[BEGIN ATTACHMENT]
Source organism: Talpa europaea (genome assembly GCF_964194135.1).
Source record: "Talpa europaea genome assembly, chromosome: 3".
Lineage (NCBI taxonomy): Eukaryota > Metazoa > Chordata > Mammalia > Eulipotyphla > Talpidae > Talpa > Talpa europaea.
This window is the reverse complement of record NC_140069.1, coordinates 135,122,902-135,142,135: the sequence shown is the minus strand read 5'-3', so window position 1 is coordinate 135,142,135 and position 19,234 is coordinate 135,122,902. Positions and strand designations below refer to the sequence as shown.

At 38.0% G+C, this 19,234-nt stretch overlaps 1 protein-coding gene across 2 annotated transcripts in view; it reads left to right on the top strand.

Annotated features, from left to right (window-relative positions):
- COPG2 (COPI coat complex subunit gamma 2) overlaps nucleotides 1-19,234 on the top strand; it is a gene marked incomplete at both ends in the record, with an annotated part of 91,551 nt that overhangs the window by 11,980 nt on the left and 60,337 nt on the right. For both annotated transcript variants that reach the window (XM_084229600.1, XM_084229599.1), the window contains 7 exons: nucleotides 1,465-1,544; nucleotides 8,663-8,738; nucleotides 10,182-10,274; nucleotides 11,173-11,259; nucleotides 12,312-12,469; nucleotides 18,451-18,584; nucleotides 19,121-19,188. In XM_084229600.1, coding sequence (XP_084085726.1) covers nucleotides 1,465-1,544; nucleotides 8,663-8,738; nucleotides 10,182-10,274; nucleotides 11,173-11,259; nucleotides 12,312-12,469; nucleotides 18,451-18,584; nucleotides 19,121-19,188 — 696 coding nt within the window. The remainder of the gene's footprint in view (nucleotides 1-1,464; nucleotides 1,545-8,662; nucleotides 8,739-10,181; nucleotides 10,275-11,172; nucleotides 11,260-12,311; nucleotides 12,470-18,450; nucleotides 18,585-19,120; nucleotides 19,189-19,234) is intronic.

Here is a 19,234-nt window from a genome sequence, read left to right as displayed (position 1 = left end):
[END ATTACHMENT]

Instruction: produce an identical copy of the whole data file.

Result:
Source organism: Talpa europaea (genome assembly GCF_964194135.1).
Source record: "Talpa europaea genome assembly, chromosome: 3".
Lineage (NCBI taxonomy): Eukaryota > Metazoa > Chordata > Mammalia > Eulipotyphla > Talpidae > Talpa > Talpa europaea.
This window is the reverse complement of record NC_140069.1, coordinates 135,122,902-135,142,135: the sequence shown is the minus strand read 5'-3', so window position 1 is coordinate 135,142,135 and position 19,234 is coordinate 135,122,902. Positions and strand designations below refer to the sequence as shown.

At 38.0% G+C, this 19,234-nt stretch overlaps 1 protein-coding gene across 2 annotated transcripts in view; it reads left to right on the top strand.

Annotated features, from left to right (window-relative positions):
- COPG2 (COPI coat complex subunit gamma 2) overlaps nucleotides 1-19,234 on the top strand; it is a gene marked incomplete at both ends in the record, with an annotated part of 91,551 nt that overhangs the window by 11,980 nt on the left and 60,337 nt on the right. For both annotated transcript variants that reach the window (XM_084229600.1, XM_084229599.1), the window contains 7 exons: nucleotides 1,465-1,544; nucleotides 8,663-8,738; nucleotides 10,182-10,274; nucleotides 11,173-11,259; nucleotides 12,312-12,469; nucleotides 18,451-18,584; nucleotides 19,121-19,188. In XM_084229600.1, coding sequence (XP_084085726.1) covers nucleotides 1,465-1,544; nucleotides 8,663-8,738; nucleotides 10,182-10,274; nucleotides 11,173-11,259; nucleotides 12,312-12,469; nucleotides 18,451-18,584; nucleotides 19,121-19,188 — 696 coding nt within the window. The remainder of the gene's footprint in view (nucleotides 1-1,464; nucleotides 1,545-8,662; nucleotides 8,739-10,181; nucleotides 10,275-11,172; nucleotides 11,260-12,311; nucleotides 12,470-18,450; nucleotides 18,585-19,120; nucleotides 19,189-19,234) is intronic.

Here is a 19,234-nt window from a genome sequence, read left to right as displayed (position 1 = left end):